Michael Johnson
Technical Editor
September 1, 2002
Photos By: Courtesy Of MV Performance, 5.0 Mustang & Super Fords Files

It's been a long time since we showed you the progress-or lack thereof-on our Project Roadkill. [With any luck we'll see another update before February 2003! -Ed.] As a matter of fact, the first and last time we did anything on it was back in the Feb. '01 issue ("11-Step Program," p. 109). It's not that we haven't touched the car since, but we've had to do a lot of parts gathering just to get to the point we're at today.

That first installment entailed resuscitating the car's exterior by adding a Cervini's Auto Designs Stalker front bumper cover, 4-inch cowl hood, and a seven-piece Cobra conversion kit, along with new fenders from Year One. Xtreme Custom Paint & Body in New Port Richey, Florida, performed the exterior CPR for the article, and we thought we were well on our way to project-car utopia. However, the wheels fell off when Xtreme's Jimmy White and Whitey Molnar felt a better starting point was necessary. In other words, they didn't want to work on the pile of garbage we brought them. But they had the "perfect" replacement sitting at their shop in the form of a '91 LX four-cylinder hatchback.

In surveying Project Bosnia's (the car's original nickname) replacement, we agreed with the boys and patiently waited our turn to have everything transferred onto the "new" car. In between painting and assembling Pro 5.0 cars, Jimmy and Whitey transferred the Cervini's panels and the new fenders onto the '91 and jammed in the hood, hatch, and door areas. You'll have to wait to see color pictures of the car, but you can take a look at Gene Hindman's Pure Street LX hatch to get a good idea of the color. The boys at Xtreme will also be applying a graphics package to our LX to give it a little more zip.

From Extreme we took it to MV Performance in Statham, Georgia, just prior to last year's NMRA World Finals in Bowling Green, Kentucky. MV Performance has handled a slew of swaps, involving exactly what we had planned for Project Roadkill, and we knew the company was more than able to get us up and running, and fast.

So that's our story up to now. What we're covering in this article is the building of our 4.6 Four-Valve's short-block. Remember, we planned to use a 4.6 Cobra engine in the car, and we've stayed on the course for modular power. We procured a used engine from USA Motorsports in Arlington, Texas. Basically, we needed a rebuildable engine since we were going to go through it anyway, and that's exactly what USA provided us. With a supercharger oil-return line coming out of the oil pan, we knew the engine likely led a rough earlier life. But all that has changed thanks to the wrenching of Tim Matherly at MV Performance and the insertion of ModMax components. Follow along as we give new life to our Four-Valve Cobra masterpiece.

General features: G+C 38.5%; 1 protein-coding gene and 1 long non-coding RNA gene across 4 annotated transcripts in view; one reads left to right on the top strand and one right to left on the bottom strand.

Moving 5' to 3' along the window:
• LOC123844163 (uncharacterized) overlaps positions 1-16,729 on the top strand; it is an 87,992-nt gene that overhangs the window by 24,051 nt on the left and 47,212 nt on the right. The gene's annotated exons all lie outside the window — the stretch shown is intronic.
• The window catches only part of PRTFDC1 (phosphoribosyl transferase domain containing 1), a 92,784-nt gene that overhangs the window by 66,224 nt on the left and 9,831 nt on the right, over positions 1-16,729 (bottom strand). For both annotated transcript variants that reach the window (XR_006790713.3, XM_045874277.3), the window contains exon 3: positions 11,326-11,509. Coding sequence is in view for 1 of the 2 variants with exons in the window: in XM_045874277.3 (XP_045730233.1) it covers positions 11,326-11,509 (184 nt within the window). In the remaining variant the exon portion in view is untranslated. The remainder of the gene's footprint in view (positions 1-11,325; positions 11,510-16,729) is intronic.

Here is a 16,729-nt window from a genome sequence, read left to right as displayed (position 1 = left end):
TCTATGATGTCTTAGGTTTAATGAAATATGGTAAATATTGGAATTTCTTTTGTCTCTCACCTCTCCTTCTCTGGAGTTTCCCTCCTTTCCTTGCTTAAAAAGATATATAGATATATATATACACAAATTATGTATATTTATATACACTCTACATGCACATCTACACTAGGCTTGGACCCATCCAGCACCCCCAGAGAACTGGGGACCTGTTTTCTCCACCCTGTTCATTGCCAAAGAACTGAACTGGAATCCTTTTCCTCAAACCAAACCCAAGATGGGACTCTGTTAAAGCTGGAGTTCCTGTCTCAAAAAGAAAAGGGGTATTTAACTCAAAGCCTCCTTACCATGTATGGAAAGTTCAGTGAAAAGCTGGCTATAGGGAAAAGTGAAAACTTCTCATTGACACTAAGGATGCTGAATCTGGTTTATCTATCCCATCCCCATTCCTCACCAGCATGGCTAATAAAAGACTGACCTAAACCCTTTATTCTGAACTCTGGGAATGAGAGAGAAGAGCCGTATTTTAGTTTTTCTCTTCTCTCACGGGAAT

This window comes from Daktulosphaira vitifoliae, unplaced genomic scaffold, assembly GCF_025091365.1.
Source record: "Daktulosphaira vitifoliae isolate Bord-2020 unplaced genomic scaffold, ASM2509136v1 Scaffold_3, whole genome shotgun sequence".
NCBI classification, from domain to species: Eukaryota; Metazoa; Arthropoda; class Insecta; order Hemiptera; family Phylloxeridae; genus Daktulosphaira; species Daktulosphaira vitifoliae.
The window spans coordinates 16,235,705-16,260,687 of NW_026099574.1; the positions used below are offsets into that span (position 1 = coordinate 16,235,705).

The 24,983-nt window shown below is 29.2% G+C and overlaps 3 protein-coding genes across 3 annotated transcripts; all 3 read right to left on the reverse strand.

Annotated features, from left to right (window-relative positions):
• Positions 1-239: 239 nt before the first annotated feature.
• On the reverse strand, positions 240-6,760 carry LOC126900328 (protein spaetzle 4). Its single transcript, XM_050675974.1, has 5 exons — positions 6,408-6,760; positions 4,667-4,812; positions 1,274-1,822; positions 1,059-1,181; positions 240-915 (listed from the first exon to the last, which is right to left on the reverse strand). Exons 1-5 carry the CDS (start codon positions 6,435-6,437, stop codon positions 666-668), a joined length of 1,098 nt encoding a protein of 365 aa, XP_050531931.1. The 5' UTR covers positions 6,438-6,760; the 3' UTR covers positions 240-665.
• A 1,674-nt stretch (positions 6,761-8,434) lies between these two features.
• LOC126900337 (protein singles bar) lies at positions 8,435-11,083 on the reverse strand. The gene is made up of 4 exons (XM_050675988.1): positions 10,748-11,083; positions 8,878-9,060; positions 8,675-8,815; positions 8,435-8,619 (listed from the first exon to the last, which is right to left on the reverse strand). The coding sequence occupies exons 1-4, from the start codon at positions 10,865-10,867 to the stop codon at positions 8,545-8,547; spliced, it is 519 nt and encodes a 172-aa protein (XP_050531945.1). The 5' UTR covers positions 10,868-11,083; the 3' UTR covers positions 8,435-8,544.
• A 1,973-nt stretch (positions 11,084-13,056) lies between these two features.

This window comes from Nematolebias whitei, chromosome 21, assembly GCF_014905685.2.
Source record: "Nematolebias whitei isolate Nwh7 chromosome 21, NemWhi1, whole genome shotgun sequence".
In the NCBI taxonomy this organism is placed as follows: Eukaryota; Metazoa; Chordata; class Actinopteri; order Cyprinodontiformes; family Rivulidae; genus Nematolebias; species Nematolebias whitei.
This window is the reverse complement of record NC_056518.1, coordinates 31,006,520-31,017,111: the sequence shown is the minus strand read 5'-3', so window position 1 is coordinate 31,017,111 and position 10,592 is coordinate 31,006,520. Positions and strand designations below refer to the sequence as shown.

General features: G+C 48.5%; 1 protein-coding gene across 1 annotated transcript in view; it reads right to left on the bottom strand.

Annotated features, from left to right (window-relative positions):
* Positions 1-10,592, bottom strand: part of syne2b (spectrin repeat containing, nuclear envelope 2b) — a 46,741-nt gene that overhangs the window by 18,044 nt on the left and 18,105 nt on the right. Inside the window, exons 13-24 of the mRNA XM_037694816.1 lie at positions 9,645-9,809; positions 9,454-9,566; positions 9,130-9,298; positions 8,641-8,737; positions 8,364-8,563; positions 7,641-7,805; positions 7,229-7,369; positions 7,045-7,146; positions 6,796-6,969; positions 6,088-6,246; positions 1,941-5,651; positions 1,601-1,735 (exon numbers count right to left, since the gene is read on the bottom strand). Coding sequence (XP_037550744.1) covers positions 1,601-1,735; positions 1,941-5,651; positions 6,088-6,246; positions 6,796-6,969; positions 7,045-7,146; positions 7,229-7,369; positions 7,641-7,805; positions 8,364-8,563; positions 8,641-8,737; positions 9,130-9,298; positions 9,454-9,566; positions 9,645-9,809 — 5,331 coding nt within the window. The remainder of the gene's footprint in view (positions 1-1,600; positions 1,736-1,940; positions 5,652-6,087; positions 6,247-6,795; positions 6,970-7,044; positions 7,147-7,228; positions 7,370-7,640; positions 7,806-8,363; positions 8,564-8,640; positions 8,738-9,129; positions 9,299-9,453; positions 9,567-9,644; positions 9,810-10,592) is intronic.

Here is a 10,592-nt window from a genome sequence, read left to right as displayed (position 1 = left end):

If Looks Could...Well, we can't say much about the car's looks right now. The only good things about the exterior are Cervini's body kit and areas on the car that have already been jammed with paint. After deciding they didn't want to work on the piece of crap we originally brought them, Xtreme Custom Paint & Body found this little honey of a four-cylinder hatch with which to start our project. So say goodbye to Project Bosnia and hello to Project Roadkill. Even with the "new" car, Xtreme had to install a new radiator-core support we obtained from Year One, so much work was still needed to get the car ready to go to MV. And since we're doing a complete color change, the doorjambs had to be painted along with the engine compartment and the hatch area. Then the Cervini's body components had to be swapped over to the new car. Once all that was done, we rented a tow dolly from U-Haul and towed it up to MV Performance-with the help of an '02 Explorer from Ford-just prior to the '01 NMRA World Finals in Bowling Green, Kentucky.